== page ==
Over-the-Counter Treatments for GERD

Written by Robin Madell | Published on November 4, 2014
Medically Reviewed by Brenda B. Spriggs, MD, MPH, MBA on November 4, 2014

Over-the-Counter Treatments for GERD

Many Americans use over-the-counter (OTC) drugs to treat minor gastrointestinal problems. In fact, OTC medicines are often among the initial treatments for:

  • heartburn
  • regurgitation
  • other symptoms of gastroesophageal reflux disease (GERD)

Some people have success treating their GERD symptoms with lifestyle changes including:

  • losing weight
  • stopping smoking
  • eating fewer fatty foods
  • avoiding spicy or acidic foods

These changes can sometimes be hard to maintain. They also may not be effective for everyone. Your doctor may recommend incorporating OTC treatments if your symptoms don’t improve within a few weeks. In many cases, a combination of lifestyle modifications and OTC medicines can effectively manage heartburn.

Three types of OTC medicines can help control GERD symptoms:

  • antacids
  • H2 blockers
  • proton pump inhibitors (PPIs)

Some people may use a combination of these medications to control acid reflux. However, you should talk to you doctor before combining antacids with other medications in order to prevent potentially negative side effects or complications.

Antacids

Heartburn occurs when acid backs up from the stomach into the esophagus. This is called acid reflux. Antacids are often recommended as initial treatment to help soothe minor heartburn. They can help reduce acid reflux symptoms by neutralizing stomach acid. OTC medicines often combine different antacids using three basic salts—aluminum, magnesium, and calcium—with bicarbonate or hydroxide ions. Antacids are typically available as chewable or dissolving tablets. Some brands are available as liquids or gums as well.

Some common OTC antacids include:

  • Alka-Seltzer
  • Gelusil
  • Maalox
  • Mylanta
  • Pepto-Bismol
  • Rolaids
  • Tums

Antacids sometimes cause side effects like diarrhea and constipation. These side effects are more common when antacids are used too frequently.

H2 Blockers

These medicines reduce acid production in your stomach. This lowers your chance of getting heartburn. H2 blockers act less quickly than antacids. However, they can provide relief from symptoms for a longer time period. H2 blockers usually start to work within an hour.

H2 blockers are available both as OTC products and by prescription. Some OTC H2 blockers include:

  • cimetidine (Tagamet HB)
  • famotidine (Calmicid, Fluxid, Pepcid AC)
  • nizatidine (Axid, Axid AR)
  • ranitidine (Tritec, Wal-Zan, Zantac 25, Zantac 75, Zantac 150)

According to the Temple University Digestive Diseases Center (TUDDC), these drugs are effective for about half of those with GERD symptoms. However, H2 blockers can sometimes cause side effects like:

Protein Pump Inhibitors (PPIs)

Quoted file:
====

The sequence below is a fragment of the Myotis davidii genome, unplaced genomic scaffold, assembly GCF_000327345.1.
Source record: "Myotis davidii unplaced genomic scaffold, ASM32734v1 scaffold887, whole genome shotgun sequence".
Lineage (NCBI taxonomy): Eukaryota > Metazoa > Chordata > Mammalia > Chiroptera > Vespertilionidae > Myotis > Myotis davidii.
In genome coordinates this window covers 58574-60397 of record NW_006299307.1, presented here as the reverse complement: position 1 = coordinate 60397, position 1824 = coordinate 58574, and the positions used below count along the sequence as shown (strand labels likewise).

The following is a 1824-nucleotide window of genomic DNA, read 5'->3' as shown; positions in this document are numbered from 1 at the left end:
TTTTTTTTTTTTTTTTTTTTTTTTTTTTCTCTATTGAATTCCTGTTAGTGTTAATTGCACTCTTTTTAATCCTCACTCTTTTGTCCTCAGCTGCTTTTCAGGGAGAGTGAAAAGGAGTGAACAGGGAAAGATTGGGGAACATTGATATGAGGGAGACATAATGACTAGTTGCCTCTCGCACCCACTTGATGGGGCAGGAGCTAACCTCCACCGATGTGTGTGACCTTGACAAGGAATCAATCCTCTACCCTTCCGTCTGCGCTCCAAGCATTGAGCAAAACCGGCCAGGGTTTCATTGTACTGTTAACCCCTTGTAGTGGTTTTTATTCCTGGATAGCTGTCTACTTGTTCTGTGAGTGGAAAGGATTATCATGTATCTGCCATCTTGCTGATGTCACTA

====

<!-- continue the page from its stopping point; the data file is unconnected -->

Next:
PPIs block acid production. They’re the most powerful drugs for reducing stomach acid production. They’re usually the most effective treatment for GERD.

Many PPIs are available by prescription only. However, a few PPIs are available OTC. These include:

  • lansoprazole (Prevacid 24HR)
  • omeprazole (Losec, Omesec, Prilosec OTC)
  • omeprazole with sodium bicarbonate (Zegerid)

PPIs are taken in pill form. They’re most appropriate for people with more frequent heartburn. PPIs have been associated with several side effects, including:

  • diarrhea
  • nausea
  • vomiting
  • abdominal pain
  • upset stomach
  • headache

Less common but more serious side effects have also been linked to PPI usage. These include an increased chance of pneumonia and bone fracture.

Any type of OTC medicine may cause harmful interactions with others. Talk to your doctor before starting any OTC drug.

When OTC Isn’t Enough

The OTC forms of H2 blockers and PPIs have lower dosage levels than those available by prescription. These reduced-strength formulations have only been approved for temporary relief of minor discomfort. More severe or long-term symptoms should be treated by a physician.

OTCs have not been proven to heal esophageal damage caused by acid reflux. Only certain prescription-strength medicines, like PPIs, can make that claim.

Talk to your doctor if you have frequent symptoms and OTC treatments and lifestyle changes aren’t helping. A physician can help confirm your diagnosis and help develop an appropriate treatment plan. Treatment may include the use of prescription medicines. Surgery may be necessary in severe cases.

Frequent episodes of heartburn may be signs of a more serious problem. Such problems could worsen over time, if not effectively treated. Contact your doctor if you use an OTC medicine for GERD more than twice a week. You should also talk to a doctor if symptoms don’t improve with treatment.

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